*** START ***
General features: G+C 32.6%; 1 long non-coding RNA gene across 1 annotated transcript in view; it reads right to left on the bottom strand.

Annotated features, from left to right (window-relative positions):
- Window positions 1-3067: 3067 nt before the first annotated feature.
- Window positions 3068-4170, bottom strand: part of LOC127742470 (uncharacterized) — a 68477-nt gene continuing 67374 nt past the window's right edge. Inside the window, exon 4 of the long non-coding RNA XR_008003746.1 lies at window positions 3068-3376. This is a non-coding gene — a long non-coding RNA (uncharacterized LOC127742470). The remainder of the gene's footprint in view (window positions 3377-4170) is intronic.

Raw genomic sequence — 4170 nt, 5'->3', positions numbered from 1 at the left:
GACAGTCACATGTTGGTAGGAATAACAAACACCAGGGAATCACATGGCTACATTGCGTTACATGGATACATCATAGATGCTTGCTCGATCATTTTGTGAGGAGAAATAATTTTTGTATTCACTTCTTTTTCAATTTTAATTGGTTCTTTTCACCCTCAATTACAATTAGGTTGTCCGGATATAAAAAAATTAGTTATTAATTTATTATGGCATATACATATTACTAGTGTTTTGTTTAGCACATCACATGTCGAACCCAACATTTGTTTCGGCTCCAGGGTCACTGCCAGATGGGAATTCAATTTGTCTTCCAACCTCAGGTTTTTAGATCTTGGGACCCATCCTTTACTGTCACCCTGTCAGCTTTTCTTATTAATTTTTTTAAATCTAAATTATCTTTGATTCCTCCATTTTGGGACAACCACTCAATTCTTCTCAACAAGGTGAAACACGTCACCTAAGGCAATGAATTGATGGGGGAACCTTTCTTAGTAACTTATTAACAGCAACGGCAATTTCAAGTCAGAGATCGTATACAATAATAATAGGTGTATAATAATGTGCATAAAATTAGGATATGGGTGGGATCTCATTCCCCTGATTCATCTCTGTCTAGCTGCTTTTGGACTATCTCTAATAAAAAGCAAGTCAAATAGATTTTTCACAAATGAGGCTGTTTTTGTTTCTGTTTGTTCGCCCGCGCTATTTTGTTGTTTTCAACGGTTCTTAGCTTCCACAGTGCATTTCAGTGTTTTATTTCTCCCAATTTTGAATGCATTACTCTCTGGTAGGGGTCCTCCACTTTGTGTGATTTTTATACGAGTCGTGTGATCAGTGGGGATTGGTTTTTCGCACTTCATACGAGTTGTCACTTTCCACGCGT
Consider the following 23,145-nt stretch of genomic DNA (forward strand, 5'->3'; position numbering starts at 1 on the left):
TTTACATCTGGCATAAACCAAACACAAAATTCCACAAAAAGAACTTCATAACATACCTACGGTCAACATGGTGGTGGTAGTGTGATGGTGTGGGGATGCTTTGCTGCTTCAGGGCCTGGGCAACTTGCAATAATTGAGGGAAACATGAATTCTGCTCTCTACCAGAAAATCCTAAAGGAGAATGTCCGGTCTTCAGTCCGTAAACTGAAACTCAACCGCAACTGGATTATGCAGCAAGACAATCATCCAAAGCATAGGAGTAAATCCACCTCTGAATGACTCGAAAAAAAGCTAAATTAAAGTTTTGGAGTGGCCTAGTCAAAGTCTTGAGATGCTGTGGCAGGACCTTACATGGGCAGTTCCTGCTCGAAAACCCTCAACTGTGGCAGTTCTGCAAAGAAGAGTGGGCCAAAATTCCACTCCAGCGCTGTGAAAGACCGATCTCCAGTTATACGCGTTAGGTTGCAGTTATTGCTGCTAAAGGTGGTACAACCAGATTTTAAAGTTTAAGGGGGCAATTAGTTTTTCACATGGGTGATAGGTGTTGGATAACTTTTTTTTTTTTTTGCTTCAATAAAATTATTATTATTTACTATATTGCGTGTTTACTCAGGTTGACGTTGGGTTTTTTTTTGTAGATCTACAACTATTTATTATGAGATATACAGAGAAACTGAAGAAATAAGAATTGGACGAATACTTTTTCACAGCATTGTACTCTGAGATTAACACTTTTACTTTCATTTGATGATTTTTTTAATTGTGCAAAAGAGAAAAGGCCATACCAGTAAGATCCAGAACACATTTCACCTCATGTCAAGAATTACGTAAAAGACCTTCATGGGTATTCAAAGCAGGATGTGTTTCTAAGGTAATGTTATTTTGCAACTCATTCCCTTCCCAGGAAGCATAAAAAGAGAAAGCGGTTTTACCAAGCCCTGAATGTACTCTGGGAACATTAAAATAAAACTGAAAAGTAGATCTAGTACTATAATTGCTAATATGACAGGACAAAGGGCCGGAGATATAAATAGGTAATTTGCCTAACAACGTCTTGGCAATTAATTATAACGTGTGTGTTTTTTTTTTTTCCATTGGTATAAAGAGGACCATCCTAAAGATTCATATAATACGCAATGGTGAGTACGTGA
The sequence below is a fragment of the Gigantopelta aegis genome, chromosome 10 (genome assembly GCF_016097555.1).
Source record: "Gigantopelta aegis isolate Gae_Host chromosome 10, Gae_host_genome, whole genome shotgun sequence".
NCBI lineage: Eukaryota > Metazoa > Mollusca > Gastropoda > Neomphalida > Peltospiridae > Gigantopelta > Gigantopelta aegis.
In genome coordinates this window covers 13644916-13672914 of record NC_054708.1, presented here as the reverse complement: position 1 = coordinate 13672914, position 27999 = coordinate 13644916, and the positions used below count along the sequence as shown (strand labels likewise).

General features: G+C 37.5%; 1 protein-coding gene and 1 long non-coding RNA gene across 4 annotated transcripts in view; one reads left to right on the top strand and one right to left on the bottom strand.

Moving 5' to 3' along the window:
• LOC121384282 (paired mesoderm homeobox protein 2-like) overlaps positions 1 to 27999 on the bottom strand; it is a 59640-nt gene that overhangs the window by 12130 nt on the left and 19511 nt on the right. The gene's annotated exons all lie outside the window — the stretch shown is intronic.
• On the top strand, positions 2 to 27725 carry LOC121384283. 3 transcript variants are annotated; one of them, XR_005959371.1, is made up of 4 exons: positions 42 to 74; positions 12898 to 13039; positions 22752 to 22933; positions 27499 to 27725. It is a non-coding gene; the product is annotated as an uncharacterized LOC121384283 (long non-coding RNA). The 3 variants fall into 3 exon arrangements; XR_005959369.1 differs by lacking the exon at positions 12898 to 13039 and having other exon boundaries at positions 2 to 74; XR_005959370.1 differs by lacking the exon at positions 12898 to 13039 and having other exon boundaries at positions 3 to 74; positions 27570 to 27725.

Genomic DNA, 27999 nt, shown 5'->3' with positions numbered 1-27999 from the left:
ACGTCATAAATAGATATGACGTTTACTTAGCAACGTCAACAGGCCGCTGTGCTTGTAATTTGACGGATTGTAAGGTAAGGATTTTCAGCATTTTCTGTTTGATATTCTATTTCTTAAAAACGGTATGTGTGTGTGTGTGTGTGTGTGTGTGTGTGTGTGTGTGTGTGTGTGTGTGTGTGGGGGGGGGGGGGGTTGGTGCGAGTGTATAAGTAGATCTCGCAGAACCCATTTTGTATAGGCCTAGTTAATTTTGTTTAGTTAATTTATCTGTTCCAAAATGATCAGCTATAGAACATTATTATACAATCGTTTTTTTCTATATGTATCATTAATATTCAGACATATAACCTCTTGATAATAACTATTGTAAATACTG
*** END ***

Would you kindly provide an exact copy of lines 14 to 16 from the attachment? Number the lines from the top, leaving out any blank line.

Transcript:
Moving 5' to 3' along the window:
• LOC121384282 (paired mesoderm homeobox protein 2-like) overlaps positions 1 to 27999 on the bottom strand; it is a 59640-nt gene that overhangs the window by 12130 nt on the left and 19511 nt on the right. The gene's annotated exons all lie outside the window — the stretch shown is intronic.
• On the top strand, positions 2 to 27725 carry LOC121384283. 3 transcript variants are annotated; one of them, XR_005959371.1, is made up of 4 exons: positions 42 to 74; positions 12898 to 13039; positions 22752 to 22933; positions 27499 to 27725. It is a non-coding gene; the product is annotated as an uncharacterized LOC121384283 (long non-coding RNA). The 3 variants fall into 3 exon arrangements; XR_005959369.1 differs by lacking the exon at positions 12898 to 13039 and having other exon boundaries at positions 2 to 74; XR_005959370.1 differs by lacking the exon at positions 12898 to 13039 and having other exon boundaries at positions 3 to 74; positions 27570 to 27725.